Air Transportation: Plying The Unfriendly Skies Of China


August 27, 2014: July 2014 was a bad month for users of commercial aviation in eastern China. There were lots of delays and cancelled flights along with reminders that the Chinese Air Force still controls 80 percent of Chinese air space and frequently shuts down commercial use of large sections of it for military exercises. Nearly a thousand flights leaving Shanghai were cancelled in July and over a 100,000 travelers were forced to wait, or find another way to get where they were going.

As Chinese commercial aviation continues its rapid growth the percentage of flights that are delayed increases. Already Chinese commercial has the worse on-time record in the world. China’s booming commercial aviation industry has long been pressuring the government to force the military to release more air space for commercial use. There has not been much progress. Until the 1990s all Chinese air space was under the control of the military. Gradually, to allow commercial aviation to operate, more and more air space was opened to commercial use. Currently, about a quarter of Chinese air space is restricted to only military use. Some of that restricted air space causes many commercial flights to go out of their way, or makes it difficult for commercial airliners to avoid bad weather. So the military has agreed to surrender the most troublesome (to civil aviation) bits of air space. Soon, perhaps by next year. Maybe.

There is another problem here. As Chinese aircraft factories churn out more commercial helicopters and small airplanes, there is a curious absence of these aircraft in the Chinese skies. China doesn't lack for billionaires and businesses that can afford this form of transportation. What China does lack is permission for private citizens to fly. Until moments like this, it's easy to forget that China is still a communist police state. The military controls the skies, and getting permission to fly private aircraft is extremely difficult. Very wealthy, well-connected and brave individuals ignore the law and fly anyway. Their attitude is that they have enough lawyers, cash and connections to deal with the police. Of course, there's always the risk that some air force commander will just decide you are a threat and blow you out of the sky.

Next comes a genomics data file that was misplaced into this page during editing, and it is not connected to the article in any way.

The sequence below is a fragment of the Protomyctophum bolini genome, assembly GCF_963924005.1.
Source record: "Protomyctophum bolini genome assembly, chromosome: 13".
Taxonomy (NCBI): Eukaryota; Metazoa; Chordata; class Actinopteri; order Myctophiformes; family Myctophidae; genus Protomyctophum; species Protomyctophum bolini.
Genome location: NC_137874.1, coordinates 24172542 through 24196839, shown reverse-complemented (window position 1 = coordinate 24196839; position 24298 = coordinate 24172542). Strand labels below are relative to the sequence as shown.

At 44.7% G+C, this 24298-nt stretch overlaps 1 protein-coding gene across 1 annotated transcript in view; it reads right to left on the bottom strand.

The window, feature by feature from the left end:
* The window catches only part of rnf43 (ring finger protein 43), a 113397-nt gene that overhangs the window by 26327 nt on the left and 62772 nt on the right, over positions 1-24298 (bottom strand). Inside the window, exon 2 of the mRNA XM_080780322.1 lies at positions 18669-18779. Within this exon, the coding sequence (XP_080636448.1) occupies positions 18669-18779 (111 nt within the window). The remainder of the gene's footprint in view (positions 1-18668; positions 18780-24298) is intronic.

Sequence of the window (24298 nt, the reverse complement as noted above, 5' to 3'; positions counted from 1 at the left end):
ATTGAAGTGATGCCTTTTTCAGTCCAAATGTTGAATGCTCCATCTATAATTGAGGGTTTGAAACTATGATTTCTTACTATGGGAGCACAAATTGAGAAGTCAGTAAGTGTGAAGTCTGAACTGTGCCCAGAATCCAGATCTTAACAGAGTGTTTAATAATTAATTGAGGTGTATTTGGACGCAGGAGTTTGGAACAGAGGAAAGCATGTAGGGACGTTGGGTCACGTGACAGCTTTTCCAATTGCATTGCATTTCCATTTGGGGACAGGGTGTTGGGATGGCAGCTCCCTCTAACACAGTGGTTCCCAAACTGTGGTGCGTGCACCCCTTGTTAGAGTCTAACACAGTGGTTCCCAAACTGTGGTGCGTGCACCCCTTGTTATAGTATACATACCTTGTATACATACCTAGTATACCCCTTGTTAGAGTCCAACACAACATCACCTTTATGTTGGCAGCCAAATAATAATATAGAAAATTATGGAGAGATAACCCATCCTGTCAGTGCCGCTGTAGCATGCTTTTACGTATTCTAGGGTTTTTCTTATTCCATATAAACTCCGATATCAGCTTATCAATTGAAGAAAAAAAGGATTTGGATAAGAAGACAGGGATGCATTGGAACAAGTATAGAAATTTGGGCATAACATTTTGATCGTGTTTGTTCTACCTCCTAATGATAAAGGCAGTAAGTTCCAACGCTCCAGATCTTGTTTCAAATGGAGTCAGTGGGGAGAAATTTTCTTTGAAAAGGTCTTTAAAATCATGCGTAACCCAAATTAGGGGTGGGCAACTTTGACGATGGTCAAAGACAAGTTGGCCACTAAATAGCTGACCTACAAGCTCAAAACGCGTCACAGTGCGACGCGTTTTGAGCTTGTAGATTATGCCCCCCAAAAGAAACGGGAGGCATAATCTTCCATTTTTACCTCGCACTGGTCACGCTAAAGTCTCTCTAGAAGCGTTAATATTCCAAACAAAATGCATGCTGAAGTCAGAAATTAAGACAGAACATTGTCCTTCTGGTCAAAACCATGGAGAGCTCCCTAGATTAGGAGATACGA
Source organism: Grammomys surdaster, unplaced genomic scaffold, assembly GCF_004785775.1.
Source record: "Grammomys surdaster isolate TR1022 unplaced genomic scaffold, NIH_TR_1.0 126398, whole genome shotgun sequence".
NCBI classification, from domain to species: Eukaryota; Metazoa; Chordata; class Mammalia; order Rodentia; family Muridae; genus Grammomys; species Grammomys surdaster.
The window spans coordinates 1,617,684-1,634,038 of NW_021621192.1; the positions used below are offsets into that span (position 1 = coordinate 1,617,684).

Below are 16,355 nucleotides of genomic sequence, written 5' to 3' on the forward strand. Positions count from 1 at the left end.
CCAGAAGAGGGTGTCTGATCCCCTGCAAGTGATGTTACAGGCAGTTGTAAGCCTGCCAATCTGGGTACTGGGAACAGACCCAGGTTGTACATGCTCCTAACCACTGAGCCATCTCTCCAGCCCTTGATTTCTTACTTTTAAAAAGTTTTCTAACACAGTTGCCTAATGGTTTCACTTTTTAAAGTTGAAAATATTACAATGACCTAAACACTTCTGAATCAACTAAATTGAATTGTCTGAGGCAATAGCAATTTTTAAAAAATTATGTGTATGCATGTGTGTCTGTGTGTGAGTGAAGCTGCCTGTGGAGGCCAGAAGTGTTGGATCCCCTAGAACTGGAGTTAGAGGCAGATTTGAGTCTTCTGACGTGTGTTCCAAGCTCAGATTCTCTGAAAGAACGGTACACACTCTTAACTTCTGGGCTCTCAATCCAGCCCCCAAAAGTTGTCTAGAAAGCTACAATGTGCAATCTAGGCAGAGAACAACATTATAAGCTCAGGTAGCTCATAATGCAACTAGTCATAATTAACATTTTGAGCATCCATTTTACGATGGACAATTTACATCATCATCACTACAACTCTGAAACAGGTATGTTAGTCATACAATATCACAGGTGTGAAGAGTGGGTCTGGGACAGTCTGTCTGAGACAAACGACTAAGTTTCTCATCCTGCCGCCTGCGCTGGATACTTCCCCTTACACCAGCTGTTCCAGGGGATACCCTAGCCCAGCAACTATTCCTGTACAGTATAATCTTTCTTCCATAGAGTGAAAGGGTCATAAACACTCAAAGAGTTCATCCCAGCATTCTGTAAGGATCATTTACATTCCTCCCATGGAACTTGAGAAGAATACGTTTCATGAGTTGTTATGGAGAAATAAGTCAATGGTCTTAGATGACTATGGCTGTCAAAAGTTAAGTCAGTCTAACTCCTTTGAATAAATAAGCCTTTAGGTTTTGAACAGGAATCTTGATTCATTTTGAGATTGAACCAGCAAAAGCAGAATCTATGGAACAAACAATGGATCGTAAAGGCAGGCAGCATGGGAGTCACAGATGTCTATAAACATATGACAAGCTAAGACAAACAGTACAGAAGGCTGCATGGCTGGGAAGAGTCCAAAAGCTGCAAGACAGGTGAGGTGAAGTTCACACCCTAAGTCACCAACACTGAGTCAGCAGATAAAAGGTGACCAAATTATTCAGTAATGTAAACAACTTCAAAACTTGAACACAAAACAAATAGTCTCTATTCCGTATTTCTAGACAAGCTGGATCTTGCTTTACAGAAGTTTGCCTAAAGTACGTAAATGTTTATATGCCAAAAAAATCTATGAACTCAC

But under pressure from its growing business class, China is opening up the currently unfriendly skies to private aviation. It will take years (and some large cash gifts) to pry control from the military, but soon many areas will be open to private aircraft flying at low altitude (under 4,000 meters/13,122 feet). Aircraft, usually helicopters, flying at under 1,000 meters (3,200 feet) won't even have to file flight plans. The rules and regulations are being worked out now, and some areas are to be opened up.

Meanwhile, the Chinese commercial aviation fleet currently consists of some 2,000 aircraft. That’s more than double what was available in 2005, when the fleet could carry 24,000 tons of cargo, and 133,000 people. This has now more than doubled, because larger aircraft are being used. China has over two dozen airlines, and one (China United Airlines, with nearly a hundred aircraft) is actually owned by the Chinese air force, and can use military air space.

By law, China can still order all these aircraft into military service. As a practical matter, only China United Airline sends it airliners off to train with the troops once or twice a year. Actually, within the air force, China United Airlines is known as the 34th Air Division. Most of the airline employees are active duty or reserve air force personnel The Chinese military was supposed to sell off their huge business empire in the late 1990s, but only about half the assets were disposed of.






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